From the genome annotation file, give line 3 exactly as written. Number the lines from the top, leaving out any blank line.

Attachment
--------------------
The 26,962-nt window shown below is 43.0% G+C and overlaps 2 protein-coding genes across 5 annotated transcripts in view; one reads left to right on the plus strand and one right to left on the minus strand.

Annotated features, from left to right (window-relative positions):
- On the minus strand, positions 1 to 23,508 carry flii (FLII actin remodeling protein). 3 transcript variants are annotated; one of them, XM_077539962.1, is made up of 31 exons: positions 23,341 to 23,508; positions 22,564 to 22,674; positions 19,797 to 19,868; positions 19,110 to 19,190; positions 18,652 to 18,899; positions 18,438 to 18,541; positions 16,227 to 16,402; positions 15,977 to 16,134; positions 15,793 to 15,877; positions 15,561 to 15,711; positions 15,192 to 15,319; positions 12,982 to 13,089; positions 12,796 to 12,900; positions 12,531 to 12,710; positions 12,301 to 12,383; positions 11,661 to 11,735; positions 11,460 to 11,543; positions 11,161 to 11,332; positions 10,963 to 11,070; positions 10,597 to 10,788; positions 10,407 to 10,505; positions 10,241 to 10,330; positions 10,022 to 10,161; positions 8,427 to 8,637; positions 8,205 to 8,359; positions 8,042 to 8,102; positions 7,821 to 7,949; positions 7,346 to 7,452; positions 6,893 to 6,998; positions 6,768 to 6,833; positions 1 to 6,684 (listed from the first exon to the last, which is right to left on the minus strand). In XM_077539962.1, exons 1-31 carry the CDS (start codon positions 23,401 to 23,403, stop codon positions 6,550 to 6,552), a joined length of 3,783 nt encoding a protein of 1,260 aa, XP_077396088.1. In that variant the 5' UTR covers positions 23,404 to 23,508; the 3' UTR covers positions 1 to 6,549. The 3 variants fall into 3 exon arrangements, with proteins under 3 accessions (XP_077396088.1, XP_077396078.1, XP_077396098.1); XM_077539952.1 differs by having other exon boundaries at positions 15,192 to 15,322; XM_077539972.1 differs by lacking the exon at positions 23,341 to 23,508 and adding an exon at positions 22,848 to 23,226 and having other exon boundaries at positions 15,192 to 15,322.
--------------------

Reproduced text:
- On the minus strand, positions 1 to 23,508 carry flii (FLII actin remodeling protein). 3 transcript variants are annotated; one of them, XM_077539962.1, is made up of 31 exons: positions 23,341 to 23,508; positions 22,564 to 22,674; positions 19,797 to 19,868; positions 19,110 to 19,190; positions 18,652 to 18,899; positions 18,438 to 18,541; positions 16,227 to 16,402; positions 15,977 to 16,134; positions 15,793 to 15,877; positions 15,561 to 15,711; positions 15,192 to 15,319; positions 12,982 to 13,089; positions 12,796 to 12,900; positions 12,531 to 12,710; positions 12,301 to 12,383; positions 11,661 to 11,735; positions 11,460 to 11,543; positions 11,161 to 11,332; positions 10,963 to 11,070; positions 10,597 to 10,788; positions 10,407 to 10,505; positions 10,241 to 10,330; positions 10,022 to 10,161; positions 8,427 to 8,637; positions 8,205 to 8,359; positions 8,042 to 8,102; positions 7,821 to 7,949; positions 7,346 to 7,452; positions 6,893 to 6,998; positions 6,768 to 6,833; positions 1 to 6,684 (listed from the first exon to the last, which is right to left on the minus strand). In XM_077539962.1, exons 1-31 carry the CDS (start codon positions 23,401 to 23,403, stop codon positions 6,550 to 6,552), a joined length of 3,783 nt encoding a protein of 1,260 aa, XP_077396088.1. In that variant the 5' UTR covers positions 23,404 to 23,508; the 3' UTR covers positions 1 to 6,549. The 3 variants fall into 3 exon arrangements, with proteins under 3 accessions (XP_077396088.1, XP_077396078.1, XP_077396098.1); XM_077539952.1 differs by having other exon boundaries at positions 15,192 to 15,322; XM_077539972.1 differs by lacking the exon at positions 23,341 to 23,508 and adding an exon at positions 22,848 to 23,226 and having other exon boundaries at positions 15,192 to 15,322.